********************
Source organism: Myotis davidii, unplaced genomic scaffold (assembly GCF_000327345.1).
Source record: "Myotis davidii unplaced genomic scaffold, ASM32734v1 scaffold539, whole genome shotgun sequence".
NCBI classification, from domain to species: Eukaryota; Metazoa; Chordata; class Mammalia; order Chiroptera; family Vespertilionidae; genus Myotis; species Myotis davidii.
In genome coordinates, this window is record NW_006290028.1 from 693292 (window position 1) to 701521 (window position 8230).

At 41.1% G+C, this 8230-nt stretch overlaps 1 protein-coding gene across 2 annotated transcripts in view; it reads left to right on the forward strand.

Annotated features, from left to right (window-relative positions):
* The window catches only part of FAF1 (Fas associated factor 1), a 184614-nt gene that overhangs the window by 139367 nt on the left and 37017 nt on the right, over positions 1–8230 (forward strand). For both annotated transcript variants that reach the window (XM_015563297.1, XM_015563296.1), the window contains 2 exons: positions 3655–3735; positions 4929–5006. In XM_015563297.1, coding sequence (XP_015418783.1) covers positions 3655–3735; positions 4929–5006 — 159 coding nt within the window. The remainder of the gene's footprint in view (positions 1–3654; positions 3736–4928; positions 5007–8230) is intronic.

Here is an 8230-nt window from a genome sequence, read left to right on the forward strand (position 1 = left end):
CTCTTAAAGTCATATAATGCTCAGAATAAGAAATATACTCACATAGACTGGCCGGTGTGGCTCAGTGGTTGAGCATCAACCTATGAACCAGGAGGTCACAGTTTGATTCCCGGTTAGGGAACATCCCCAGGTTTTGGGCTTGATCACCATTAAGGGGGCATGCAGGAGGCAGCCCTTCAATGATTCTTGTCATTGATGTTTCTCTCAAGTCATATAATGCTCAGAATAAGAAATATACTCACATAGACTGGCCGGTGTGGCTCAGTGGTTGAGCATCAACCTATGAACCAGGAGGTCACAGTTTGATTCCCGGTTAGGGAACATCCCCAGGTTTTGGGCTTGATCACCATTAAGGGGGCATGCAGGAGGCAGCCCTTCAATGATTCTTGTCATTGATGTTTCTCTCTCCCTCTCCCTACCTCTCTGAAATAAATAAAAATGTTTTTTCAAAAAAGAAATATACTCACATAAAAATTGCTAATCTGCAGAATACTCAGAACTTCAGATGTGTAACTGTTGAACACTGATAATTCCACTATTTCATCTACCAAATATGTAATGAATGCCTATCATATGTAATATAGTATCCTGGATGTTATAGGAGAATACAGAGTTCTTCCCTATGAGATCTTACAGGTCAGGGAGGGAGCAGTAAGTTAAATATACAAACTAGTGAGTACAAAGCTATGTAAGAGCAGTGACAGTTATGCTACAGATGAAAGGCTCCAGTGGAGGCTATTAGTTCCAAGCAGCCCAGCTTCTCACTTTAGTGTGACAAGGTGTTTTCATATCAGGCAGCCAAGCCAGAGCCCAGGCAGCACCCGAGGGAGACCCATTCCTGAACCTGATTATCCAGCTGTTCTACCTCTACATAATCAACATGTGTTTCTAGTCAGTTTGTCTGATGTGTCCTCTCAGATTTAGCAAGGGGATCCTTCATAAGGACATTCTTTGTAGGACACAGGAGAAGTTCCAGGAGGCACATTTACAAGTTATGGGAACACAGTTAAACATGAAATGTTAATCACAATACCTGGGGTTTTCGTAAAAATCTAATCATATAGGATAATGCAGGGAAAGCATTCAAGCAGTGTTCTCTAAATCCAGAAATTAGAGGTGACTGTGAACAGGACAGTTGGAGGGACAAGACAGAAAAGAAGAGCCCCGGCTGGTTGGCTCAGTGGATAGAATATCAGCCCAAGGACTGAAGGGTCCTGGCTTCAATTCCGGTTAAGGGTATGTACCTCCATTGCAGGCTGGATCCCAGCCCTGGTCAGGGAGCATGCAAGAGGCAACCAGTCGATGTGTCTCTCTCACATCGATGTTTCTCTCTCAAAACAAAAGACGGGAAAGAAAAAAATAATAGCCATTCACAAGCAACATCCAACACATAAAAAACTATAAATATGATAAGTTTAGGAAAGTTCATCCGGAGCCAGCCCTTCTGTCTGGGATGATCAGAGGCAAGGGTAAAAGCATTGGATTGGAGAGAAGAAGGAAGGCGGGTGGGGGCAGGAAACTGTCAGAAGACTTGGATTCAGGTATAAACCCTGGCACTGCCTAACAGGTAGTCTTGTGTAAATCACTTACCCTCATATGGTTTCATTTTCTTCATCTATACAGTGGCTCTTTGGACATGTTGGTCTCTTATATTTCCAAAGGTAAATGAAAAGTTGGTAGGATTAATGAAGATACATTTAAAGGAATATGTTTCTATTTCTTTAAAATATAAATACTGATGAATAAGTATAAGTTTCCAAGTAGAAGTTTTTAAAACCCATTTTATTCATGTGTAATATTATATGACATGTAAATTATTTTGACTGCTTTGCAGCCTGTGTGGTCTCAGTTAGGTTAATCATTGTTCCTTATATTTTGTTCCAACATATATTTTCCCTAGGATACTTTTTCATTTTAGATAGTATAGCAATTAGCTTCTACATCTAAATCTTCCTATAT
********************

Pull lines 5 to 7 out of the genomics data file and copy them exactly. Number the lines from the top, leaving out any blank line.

At 41.1% G+C, this 8230-nt stretch overlaps 1 protein-coding gene across 2 annotated transcripts in view; it reads left to right on the forward strand.

Annotated features, from left to right (window-relative positions):
* The window catches only part of FAF1 (Fas associated factor 1), a 184614-nt gene that overhangs the window by 139367 nt on the left and 37017 nt on the right, over positions 1–8230 (forward strand). For both annotated transcript variants that reach the window (XM_015563297.1, XM_015563296.1), the window contains 2 exons: positions 3655–3735; positions 4929–5006. In XM_015563297.1, coding sequence (XP_015418783.1) covers positions 3655–3735; positions 4929–5006 — 159 coding nt within the window. The remainder of the gene's footprint in view (positions 1–3654; positions 3736–4928; positions 5007–8230) is intronic.